On Sunday I got up early for the rugby, then headed off in a Hay-on-Wye direction for yet more walking. Once I got the other side of Hereford the sun vanished, but my car was still telling me it was 25°.
I'm spending a large amount of my spare time at the moment editing photos. This is the one 'downside' of spending weekends out and about! It also creates backlogs of actual blog posts (ie the words to go with the pictures!), oops.
Here's a small hint about where I went walking last Sunday:
Books and bookshops wherever you look. Must be Hay on Wye!
I arrived around lunchtime, having got up early to watch Wales put in a fantastic effort against South Africa in their opening game of the rugby world cup (far more entertaining than watching England miss kicks the previous morning... continue reading »
Lower Lydbrook to Ross-on-Wye. Another 10 miles of Wye Valley Walk, made possible once again by mum's taxis (thanks mum!)
Started off by crossing the river, over the old railway bridge - which I am much more used to seeing from river level, complete with "canoes keep left. no stopping! no landing!" etc scribbled on the pillars.
The first few miles follows the riverside, past Welsh Bicknor church/youth hostel, and through fields. Loads of people out enjoying the river in canoes and kayaks (and I think I spotted some rafty things?). Quite a few other walkers around too.
The final weekend of July (a five weekend month!) was a busy one, even by my standards.
On Friday evening I headed over to see the parents, who provided food and a lift into town so I could see the mighty Goldie Lookin' Chain playing the festival. Which was generally rather entertaining. I was less amused at the cost of a small cup of Pimm's from the bar mind you...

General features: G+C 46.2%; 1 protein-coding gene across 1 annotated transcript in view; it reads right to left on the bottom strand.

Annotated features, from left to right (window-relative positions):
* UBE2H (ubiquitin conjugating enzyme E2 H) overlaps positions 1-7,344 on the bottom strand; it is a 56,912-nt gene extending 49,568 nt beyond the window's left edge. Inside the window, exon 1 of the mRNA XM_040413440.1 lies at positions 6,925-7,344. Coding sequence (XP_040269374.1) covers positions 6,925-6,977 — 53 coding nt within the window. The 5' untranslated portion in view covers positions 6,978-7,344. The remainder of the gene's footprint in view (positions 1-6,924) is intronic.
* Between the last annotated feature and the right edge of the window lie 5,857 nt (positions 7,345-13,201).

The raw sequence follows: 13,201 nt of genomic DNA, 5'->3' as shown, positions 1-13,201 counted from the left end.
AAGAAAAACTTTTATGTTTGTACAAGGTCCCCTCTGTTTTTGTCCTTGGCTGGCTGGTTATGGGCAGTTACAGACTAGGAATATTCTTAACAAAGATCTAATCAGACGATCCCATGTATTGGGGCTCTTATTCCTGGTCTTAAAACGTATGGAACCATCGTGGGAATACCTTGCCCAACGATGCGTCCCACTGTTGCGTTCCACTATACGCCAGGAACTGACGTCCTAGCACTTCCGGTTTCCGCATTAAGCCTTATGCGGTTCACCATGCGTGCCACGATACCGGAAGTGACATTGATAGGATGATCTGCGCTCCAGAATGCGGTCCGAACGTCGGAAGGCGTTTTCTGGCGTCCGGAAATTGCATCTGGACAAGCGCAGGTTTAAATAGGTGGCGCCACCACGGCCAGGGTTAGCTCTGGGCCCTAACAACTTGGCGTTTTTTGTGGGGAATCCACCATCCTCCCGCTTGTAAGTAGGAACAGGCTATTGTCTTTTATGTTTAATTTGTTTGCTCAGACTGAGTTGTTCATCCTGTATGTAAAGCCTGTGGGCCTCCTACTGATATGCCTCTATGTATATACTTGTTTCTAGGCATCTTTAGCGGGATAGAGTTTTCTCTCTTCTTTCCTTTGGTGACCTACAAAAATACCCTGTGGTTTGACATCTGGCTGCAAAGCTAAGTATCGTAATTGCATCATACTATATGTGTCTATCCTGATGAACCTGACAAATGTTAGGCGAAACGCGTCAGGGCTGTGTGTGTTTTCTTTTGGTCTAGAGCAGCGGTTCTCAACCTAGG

On Saturday I ticked off a bit more of the Wye. Monmouth to Symonds Yat (and back again), on my bike via the Peregrine Path. A really nice cycle route actually -... continue reading »
Last weekend's walking takes the dubious honour of being the most boring bit of Wye Valley Walk so far...
It started with a short bus journey into Hereford, where I got my passport stamped, had lunch, and wandered around the market for a bit. So far, so good..
The path closely follows the river bank for about 4km out of Hereford. Not that I could see the river, because of loads of hedge/bushes in the way (and butterflies, ick). And on the other side of the narrow footpath? A barbed wire fence, and some very boring fields.
Part two of "making the most of days off work" - a weekend walking in Rhayader. (by 'weekend' here I mean Sunday and Monday, but that's a minor technicality).